After a few configuration commands were typed in to reset the configuration after it being turned off for so long and the battery pack no longer providing backup power, the Turbo MMC system was available and the contents of the SD Card could be accessed.


On the SD Card that came with the system are well over 1000 games that can be accessed from a menu system on Disc 0. These only take up around 50% of the available 512 disc slots leaving plenty empty to load your own games or to save your own programs to. All of the classics were present.

The BBC Master 128 proved to be a big hit at the next Medway Maker social meetup on Sunday 5th January with several members getting very competitive at Pacmanand a few other games.

There are a few more upgrades on the horizon with a Raspberry Pi co-processor on its way and a ROM for a BBC Master 128 specific MAMMFS file system so that Elite can be played properly.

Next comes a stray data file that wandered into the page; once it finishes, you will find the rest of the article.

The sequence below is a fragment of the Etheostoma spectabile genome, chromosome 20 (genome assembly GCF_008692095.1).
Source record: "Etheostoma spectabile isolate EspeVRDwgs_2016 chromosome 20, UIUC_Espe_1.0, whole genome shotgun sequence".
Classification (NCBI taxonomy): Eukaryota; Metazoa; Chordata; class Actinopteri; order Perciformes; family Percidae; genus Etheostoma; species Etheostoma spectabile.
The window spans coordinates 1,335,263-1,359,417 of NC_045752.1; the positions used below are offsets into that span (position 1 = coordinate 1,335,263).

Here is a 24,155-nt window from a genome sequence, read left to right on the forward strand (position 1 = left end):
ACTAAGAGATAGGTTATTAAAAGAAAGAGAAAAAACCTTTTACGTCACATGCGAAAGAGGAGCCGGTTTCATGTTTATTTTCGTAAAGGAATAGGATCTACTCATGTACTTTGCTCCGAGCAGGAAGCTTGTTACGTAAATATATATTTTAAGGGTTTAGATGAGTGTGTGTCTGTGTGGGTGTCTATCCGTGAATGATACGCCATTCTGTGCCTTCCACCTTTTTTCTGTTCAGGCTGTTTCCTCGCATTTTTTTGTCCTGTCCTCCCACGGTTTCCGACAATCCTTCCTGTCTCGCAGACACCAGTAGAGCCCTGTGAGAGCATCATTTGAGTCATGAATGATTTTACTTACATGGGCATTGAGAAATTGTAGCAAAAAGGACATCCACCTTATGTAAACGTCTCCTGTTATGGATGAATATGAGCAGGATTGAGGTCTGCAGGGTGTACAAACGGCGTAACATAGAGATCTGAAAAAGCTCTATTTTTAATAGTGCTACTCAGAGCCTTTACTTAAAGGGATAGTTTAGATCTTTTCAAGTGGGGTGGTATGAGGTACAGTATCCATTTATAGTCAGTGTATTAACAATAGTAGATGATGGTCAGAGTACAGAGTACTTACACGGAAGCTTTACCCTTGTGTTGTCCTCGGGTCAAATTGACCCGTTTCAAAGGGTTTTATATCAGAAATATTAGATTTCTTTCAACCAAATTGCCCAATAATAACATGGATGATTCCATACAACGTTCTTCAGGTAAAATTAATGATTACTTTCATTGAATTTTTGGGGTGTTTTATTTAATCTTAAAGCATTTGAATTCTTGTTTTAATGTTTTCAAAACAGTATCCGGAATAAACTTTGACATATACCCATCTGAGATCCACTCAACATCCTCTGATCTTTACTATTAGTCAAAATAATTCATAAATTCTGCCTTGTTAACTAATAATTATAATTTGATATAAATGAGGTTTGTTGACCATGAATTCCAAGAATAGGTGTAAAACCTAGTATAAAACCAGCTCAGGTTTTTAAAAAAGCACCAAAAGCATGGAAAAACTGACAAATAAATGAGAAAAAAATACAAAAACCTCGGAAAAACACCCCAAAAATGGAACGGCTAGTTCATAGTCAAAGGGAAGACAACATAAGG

You can see the BBC Master in use in this timelapse movie below of the last Medway Makers session on Sunday 5th January 2020.


Magnetic Encoder Tests

I recently purchased some magnetic encoders to use in an upcoming project and hooked them up to a Wemos D1 Mini to try and do some basic testing. The specific magnetic encoder is the AS5048. Three wires were soldered to the PWM output pins only as this is a lot easier than soldering wires to the very slim SPI tabs. As long as the PWM output works as expected then there will be no need for using the SPI interface.

AS5048 Magnetic Encoder

To read the PWM output I uploaded a simple PWM read sketch to the Wemos and took a look at the output on a serial monitor. It was then that the output was seen to be not as expected.